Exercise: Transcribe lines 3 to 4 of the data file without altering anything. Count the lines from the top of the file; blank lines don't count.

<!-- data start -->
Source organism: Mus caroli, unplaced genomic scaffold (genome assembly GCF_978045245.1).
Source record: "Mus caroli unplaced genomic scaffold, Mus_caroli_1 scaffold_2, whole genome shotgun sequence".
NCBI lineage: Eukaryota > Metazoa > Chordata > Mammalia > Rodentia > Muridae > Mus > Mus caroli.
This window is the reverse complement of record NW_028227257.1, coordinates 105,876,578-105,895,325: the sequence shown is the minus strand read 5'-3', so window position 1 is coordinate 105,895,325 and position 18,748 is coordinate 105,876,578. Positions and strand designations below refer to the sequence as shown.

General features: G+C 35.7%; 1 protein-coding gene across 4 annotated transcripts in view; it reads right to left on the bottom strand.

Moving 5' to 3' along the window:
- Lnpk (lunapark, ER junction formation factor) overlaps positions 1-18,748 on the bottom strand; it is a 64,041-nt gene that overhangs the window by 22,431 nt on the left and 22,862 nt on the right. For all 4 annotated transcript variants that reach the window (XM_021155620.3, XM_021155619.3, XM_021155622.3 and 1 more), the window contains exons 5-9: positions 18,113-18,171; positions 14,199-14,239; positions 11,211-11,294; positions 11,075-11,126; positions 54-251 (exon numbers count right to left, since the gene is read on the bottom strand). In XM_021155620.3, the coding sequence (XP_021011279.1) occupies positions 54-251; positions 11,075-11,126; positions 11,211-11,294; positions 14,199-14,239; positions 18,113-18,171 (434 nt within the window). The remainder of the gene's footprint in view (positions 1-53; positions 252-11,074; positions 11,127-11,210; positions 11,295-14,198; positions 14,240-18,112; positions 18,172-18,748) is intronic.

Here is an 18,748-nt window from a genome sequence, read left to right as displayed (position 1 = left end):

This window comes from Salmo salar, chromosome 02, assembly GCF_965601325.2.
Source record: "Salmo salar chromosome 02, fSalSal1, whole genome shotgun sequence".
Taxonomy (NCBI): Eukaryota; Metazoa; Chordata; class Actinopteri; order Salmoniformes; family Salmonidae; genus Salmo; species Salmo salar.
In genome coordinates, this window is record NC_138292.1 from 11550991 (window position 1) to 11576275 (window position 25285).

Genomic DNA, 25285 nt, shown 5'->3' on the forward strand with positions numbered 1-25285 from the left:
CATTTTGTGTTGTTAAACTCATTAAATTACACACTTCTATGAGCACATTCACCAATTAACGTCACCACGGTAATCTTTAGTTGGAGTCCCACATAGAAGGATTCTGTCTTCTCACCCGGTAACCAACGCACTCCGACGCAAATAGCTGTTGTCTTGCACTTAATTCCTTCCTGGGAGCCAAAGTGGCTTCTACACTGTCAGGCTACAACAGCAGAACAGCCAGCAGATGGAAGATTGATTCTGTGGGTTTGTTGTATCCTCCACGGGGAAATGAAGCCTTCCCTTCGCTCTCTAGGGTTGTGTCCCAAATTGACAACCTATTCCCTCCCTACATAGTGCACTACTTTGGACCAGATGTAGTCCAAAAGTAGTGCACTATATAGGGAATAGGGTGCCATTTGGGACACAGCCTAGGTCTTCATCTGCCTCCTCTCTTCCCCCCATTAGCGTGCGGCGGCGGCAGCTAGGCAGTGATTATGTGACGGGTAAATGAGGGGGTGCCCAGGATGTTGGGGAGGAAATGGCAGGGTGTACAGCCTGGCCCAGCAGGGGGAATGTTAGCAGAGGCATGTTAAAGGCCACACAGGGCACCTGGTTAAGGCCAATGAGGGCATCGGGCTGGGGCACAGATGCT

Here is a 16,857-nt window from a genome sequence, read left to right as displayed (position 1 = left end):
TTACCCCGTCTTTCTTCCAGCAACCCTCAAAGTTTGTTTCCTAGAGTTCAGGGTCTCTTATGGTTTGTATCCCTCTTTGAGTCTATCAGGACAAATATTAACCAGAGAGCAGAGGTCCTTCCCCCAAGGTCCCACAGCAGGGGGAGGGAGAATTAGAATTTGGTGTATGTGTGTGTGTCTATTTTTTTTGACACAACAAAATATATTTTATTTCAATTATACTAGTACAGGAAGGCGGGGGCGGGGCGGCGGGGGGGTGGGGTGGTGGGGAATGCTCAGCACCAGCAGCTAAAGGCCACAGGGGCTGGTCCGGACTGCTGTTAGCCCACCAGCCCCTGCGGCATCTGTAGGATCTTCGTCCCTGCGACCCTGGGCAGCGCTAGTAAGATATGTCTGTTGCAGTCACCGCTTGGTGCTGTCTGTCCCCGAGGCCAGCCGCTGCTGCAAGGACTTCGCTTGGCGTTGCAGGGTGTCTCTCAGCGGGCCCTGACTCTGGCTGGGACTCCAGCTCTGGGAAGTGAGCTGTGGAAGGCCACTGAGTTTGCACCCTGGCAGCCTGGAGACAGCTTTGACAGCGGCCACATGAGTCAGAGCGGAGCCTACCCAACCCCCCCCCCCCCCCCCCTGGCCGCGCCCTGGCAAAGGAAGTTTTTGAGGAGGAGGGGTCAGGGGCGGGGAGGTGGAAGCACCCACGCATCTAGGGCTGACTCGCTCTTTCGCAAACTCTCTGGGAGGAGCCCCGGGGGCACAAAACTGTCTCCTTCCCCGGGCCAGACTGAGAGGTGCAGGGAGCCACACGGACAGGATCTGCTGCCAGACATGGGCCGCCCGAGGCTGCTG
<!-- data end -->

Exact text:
NCBI lineage: Eukaryota > Metazoa > Chordata > Mammalia > Rodentia > Muridae > Mus > Mus caroli.
This window is the reverse complement of record NW_028227257.1, coordinates 105,876,578-105,895,325: the sequence shown is the minus strand read 5'-3', so window position 1 is coordinate 105,895,325 and position 18,748 is coordinate 105,876,578. Positions and strand designations below refer to the sequence as shown.